Education

Students Have Different Thinking Speeds. Inclusive Teaching Means Realizing That.

Many classroom environments favor a certain kind of thinker, usually the students who are quick to recall a fact when the instructor asks a question. But that’s not the only type of mind, and it’s not even always the best kind of mind for learning.

“Research has shown that shy learners—the ones who sit in the back and they don’t really say anything—they can be slower learners, but they’re actually the most flexible and they can be the most creative problem solvers,” says Barbara Oakley, a professor of engineering at Oakland University who works at translating the latest brain research into practical advice for teachers and learners. She even has a book she co-authored on the topic, called “Uncommonsense teaching: Practical Insights In Brain Science to Help Students Learn.”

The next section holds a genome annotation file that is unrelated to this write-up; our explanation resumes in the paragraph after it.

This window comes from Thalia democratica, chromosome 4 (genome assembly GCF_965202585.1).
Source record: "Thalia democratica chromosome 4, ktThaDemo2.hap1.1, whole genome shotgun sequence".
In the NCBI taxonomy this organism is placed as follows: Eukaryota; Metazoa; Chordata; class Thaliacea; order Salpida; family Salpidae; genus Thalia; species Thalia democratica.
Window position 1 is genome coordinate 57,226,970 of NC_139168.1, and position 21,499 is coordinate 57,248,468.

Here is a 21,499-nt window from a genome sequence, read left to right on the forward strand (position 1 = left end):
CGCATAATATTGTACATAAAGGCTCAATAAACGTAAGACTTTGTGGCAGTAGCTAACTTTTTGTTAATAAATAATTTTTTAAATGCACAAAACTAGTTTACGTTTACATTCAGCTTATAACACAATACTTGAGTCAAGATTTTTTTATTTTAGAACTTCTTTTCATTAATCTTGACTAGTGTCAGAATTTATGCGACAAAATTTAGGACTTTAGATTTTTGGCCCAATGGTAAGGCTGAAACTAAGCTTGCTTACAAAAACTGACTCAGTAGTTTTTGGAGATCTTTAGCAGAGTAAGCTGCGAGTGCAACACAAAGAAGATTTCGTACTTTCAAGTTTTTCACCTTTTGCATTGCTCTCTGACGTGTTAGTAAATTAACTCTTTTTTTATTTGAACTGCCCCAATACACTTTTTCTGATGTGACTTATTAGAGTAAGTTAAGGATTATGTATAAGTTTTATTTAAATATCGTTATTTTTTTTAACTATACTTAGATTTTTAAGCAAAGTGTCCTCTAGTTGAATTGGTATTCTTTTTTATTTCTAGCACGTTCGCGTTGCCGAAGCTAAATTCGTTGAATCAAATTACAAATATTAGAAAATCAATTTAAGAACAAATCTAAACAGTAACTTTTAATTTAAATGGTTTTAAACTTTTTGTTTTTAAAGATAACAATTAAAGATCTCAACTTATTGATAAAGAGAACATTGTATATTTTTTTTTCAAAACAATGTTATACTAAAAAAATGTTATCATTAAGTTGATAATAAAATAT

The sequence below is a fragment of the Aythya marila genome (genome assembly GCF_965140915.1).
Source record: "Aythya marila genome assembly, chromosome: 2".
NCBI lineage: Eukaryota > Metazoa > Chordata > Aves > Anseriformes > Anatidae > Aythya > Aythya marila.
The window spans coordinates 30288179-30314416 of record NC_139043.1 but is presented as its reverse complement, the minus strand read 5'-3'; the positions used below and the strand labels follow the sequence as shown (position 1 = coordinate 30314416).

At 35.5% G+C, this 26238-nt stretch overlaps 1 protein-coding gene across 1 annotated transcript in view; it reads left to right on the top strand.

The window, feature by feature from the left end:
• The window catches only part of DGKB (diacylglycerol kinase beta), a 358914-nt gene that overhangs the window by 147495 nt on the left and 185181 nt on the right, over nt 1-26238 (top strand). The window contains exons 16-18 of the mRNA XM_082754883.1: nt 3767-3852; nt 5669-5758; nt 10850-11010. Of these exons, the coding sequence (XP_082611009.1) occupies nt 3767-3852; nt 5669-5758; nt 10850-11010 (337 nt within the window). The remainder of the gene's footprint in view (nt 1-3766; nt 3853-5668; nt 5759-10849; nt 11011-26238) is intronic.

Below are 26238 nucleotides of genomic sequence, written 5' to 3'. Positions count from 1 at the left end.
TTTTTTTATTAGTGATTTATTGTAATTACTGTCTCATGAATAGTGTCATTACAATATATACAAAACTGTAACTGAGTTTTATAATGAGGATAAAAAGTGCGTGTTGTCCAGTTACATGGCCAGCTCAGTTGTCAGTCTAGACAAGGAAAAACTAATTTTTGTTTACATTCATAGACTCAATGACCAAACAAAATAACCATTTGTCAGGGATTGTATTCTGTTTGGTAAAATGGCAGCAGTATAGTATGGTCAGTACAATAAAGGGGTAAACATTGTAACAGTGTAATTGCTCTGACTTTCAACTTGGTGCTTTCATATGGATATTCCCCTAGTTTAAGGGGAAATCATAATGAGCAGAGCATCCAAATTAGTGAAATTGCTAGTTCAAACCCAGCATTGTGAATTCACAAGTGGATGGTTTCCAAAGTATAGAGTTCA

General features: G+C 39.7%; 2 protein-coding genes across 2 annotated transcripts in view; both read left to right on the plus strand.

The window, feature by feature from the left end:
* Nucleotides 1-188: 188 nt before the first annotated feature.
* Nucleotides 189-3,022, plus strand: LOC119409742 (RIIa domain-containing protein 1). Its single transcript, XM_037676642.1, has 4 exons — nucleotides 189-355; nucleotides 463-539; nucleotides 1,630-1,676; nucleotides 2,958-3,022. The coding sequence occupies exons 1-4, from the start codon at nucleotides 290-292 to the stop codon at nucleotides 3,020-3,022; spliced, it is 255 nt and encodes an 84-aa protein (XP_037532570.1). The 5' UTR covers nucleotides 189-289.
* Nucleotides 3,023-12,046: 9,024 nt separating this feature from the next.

And she argues that teachers should think about the diversity of thinking styles they have in their classrooms—and she has some tips on how to make adjustments for it. It’s actually good advice for understanding how those around us might see the world differently.

For this week’s EdSurge Podcast, we talk with Oakley about why she thinks inclusive teaching means understanding the variety of learning speeds and styles of students.

Listen to the episode on Apple Podcasts, Overcast, Spotify, Stitcher or wherever you listen to podcasts, or use the player on this page. Or read a partial transcript below, lightly edited for clarity.

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